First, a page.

The new chairman of the BBC donated tens of thousands of pounds to organisations advocating for the privatisation of the BBC, according to Byline Times reports.
Richard Sharp gave money through his personal charity to the Institute for Policy Research (IPR) think tank, which funded analysis critical of the BBC’s coverage of Brexit as well as groups that have been critical of the national broadcaster.
The IPR has given money to News-Watch, which produces content almost exclusively targeted at the BBC, as well as the Centre for Policy Studies and the TaxPayers’ Alliance – the latter of which campaigns for tax cuts and rails against “wasteful” government spending.
In January 2018, News-Watch published ‘The Brussels Broadcasting Corporation’ which was heavily critical of the BBC – one of many publications and articles it published that year criticising the corporation.
Sharp’s personal charity – the Sharp Foundation – donated to the IPR in the same year when the think tank gave £30,000 to News-Watch.
The group has also claimed that the BBC has a “skewed agenda” on climate change as well as alleging that it is highly partial and sat on the left of politics.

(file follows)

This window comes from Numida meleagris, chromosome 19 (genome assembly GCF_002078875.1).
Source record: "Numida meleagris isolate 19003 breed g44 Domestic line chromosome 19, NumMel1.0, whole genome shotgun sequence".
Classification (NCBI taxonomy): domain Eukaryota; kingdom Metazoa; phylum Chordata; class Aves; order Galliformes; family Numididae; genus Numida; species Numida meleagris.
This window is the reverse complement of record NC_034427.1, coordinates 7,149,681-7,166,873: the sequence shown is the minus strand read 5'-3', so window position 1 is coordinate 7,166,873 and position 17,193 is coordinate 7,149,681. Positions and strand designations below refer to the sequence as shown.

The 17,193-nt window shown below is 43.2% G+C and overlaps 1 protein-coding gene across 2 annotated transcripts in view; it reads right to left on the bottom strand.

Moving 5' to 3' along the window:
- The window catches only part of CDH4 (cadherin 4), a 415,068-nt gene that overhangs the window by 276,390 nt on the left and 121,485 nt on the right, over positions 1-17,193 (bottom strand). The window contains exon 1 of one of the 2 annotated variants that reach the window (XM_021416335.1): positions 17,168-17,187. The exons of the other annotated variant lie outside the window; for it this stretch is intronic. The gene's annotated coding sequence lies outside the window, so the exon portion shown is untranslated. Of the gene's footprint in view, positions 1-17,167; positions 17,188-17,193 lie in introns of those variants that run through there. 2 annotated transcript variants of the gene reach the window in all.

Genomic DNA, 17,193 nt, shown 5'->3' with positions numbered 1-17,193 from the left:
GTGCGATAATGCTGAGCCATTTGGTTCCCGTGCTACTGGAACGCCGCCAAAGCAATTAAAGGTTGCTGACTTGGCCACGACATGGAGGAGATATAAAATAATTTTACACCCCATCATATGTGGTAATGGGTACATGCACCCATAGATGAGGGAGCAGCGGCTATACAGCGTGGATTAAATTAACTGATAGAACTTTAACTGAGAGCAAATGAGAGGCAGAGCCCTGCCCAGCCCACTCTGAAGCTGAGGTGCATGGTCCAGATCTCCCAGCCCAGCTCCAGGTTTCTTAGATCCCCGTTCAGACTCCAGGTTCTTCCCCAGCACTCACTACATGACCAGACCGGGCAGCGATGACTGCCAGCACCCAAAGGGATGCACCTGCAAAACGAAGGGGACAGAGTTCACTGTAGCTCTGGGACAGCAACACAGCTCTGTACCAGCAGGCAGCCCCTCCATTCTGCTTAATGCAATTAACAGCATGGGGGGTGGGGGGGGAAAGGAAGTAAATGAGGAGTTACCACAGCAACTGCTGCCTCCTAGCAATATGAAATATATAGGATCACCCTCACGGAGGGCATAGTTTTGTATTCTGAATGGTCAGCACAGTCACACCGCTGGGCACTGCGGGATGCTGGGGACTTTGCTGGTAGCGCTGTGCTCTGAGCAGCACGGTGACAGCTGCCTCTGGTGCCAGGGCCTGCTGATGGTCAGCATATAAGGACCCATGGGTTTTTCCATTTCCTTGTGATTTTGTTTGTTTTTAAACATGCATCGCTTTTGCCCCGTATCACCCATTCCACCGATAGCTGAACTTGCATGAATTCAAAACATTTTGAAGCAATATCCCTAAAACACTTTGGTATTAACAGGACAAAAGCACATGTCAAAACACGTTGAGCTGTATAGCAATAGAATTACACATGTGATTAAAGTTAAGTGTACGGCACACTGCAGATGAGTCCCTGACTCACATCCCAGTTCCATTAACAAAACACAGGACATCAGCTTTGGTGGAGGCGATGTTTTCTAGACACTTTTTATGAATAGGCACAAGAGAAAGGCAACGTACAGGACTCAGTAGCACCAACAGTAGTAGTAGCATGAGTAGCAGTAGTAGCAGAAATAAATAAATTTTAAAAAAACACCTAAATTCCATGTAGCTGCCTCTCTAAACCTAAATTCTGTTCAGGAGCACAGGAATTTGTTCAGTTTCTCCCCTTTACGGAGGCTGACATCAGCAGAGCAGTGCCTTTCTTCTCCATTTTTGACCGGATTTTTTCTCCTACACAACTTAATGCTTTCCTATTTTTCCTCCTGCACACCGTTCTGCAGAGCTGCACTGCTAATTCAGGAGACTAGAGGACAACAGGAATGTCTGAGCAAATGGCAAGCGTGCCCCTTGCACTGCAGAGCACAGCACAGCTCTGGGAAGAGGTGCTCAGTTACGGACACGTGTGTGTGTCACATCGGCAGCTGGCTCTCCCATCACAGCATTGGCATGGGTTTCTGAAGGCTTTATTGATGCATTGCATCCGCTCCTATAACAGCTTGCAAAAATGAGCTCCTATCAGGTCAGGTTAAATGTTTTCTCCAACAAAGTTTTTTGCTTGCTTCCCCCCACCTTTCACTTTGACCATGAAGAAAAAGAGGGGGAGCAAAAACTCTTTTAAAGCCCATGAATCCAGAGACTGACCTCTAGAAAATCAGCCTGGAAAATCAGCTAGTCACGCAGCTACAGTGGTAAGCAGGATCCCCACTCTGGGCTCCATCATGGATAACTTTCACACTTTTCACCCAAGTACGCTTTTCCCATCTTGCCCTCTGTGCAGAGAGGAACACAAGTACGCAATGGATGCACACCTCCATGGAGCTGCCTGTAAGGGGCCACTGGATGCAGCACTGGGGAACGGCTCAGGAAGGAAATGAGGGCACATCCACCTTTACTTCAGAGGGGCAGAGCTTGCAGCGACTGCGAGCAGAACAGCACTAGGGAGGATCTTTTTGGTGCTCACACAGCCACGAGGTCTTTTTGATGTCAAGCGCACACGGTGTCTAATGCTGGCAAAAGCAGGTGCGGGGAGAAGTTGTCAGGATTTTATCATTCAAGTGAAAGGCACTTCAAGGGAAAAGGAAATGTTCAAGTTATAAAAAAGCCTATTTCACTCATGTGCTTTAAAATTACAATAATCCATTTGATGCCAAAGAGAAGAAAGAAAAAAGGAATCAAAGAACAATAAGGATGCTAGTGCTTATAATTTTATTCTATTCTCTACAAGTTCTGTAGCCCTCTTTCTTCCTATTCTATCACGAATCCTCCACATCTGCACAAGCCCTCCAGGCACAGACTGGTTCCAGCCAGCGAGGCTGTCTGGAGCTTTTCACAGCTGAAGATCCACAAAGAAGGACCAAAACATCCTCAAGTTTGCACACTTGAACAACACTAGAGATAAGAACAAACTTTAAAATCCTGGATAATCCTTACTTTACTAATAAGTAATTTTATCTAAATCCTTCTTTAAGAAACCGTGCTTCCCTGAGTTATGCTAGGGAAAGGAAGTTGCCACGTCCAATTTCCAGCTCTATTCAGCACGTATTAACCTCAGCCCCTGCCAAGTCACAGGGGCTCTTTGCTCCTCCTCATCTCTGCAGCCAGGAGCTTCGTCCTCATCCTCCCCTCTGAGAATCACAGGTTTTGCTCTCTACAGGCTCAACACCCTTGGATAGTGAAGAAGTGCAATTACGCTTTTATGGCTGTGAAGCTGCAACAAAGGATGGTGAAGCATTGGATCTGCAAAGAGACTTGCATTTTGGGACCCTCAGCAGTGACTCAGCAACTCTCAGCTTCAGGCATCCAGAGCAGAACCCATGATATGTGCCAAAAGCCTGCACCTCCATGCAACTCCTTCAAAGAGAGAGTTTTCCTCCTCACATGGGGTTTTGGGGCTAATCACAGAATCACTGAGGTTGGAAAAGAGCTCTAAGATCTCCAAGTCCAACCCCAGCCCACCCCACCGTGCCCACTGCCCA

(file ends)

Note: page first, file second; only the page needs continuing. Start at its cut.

“Fall on his sword”
Sharp has been facing growing calls to “fall on his sword” and resign as BBC chairman over the cronyism row caused by him helping Boris Johnson secure an £800,000 loan facility.
Rishi Sunak was standing by the embattled former banker despite a highly-critical cross-party report by MPs finding Sharp chairman made “significant errors of judgment”.
Veteran broadcaster Jonathan Dimbleby warned that Sharp acting as a go-between shortly before being put forward for the role was causing a “great deal of damage for the BBC”.
He told BBC Newsnight: “I have no doubt he is an honourable man, no reason do I have to doubt that.
“But what he should do honourably is to fall on his sword and say’ in the interest of the BBC which I care about I don’t want this to go on and on and on, I shall stand aside’.”
Former journalist Baroness Wheatcroft, who sits on the Lords Communications and Digital Committee, added her voice to the demands for Sharp to resign from the “plum job”.
“Mr Sharp may be a very honourable man but there’s no getting away from the fact he helped to organise an £800,000 loan that would get the prime minister out of financial trouble, he did him a favour just when he wanted the prime minister to give him the top job at the BBC,” she told BBC Radio 4’s Today programme.
“Even if Mr Sharp behaved absolutely correctly, it doesn’t look right, it doesn’t smell right, and it doesn’t feel right for the BBC to have a chairman who is now being questioned about his judgment.
“What the BBC needs in a chairman is impeccable judgment.”
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